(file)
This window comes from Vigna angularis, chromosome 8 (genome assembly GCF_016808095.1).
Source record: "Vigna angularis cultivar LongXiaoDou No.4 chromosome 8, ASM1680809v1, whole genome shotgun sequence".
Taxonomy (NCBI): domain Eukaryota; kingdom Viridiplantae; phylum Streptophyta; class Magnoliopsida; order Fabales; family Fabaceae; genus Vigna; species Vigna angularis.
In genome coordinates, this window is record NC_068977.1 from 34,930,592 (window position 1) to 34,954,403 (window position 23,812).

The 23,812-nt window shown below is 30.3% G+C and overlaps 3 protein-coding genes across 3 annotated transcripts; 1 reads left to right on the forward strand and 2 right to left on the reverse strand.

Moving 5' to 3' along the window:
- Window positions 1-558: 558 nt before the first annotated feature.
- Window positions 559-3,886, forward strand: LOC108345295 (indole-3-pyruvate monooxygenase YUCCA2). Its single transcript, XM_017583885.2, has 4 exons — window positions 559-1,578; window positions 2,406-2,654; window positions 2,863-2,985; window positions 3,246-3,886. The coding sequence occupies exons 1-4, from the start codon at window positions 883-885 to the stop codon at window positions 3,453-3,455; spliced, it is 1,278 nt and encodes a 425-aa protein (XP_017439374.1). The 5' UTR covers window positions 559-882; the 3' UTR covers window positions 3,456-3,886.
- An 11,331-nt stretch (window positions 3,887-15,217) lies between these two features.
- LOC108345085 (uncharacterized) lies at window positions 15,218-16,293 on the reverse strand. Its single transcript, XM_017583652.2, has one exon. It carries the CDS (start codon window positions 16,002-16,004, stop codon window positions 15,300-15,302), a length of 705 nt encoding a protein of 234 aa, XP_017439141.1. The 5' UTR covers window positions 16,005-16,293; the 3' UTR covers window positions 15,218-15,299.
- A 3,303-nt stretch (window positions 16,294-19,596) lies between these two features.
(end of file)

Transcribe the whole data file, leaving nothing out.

This window comes from Vigna angularis, chromosome 8 (genome assembly GCF_016808095.1).
Source record: "Vigna angularis cultivar LongXiaoDou No.4 chromosome 8, ASM1680809v1, whole genome shotgun sequence".
Taxonomy (NCBI): domain Eukaryota; kingdom Viridiplantae; phylum Streptophyta; class Magnoliopsida; order Fabales; family Fabaceae; genus Vigna; species Vigna angularis.
In genome coordinates, this window is record NC_068977.1 from 34,930,592 (window position 1) to 34,954,403 (window position 23,812).

The 23,812-nt window shown below is 30.3% G+C and overlaps 3 protein-coding genes across 3 annotated transcripts; 1 reads left to right on the forward strand and 2 right to left on the reverse strand.

Moving 5' to 3' along the window:
- Window positions 1-558: 558 nt before the first annotated feature.
- Window positions 559-3,886, forward strand: LOC108345295 (indole-3-pyruvate monooxygenase YUCCA2). Its single transcript, XM_017583885.2, has 4 exons — window positions 559-1,578; window positions 2,406-2,654; window positions 2,863-2,985; window positions 3,246-3,886. The coding sequence occupies exons 1-4, from the start codon at window positions 883-885 to the stop codon at window positions 3,453-3,455; spliced, it is 1,278 nt and encodes a 425-aa protein (XP_017439374.1). The 5' UTR covers window positions 559-882; the 3' UTR covers window positions 3,456-3,886.
- An 11,331-nt stretch (window positions 3,887-15,217) lies between these two features.
- LOC108345085 (uncharacterized) lies at window positions 15,218-16,293 on the reverse strand. Its single transcript, XM_017583652.2, has one exon. It carries the CDS (start codon window positions 16,002-16,004, stop codon window positions 15,300-15,302), a length of 705 nt encoding a protein of 234 aa, XP_017439141.1. The 5' UTR covers window positions 16,005-16,293; the 3' UTR covers window positions 15,218-15,299.
- A 3,303-nt stretch (window positions 16,294-19,596) lies between these two features.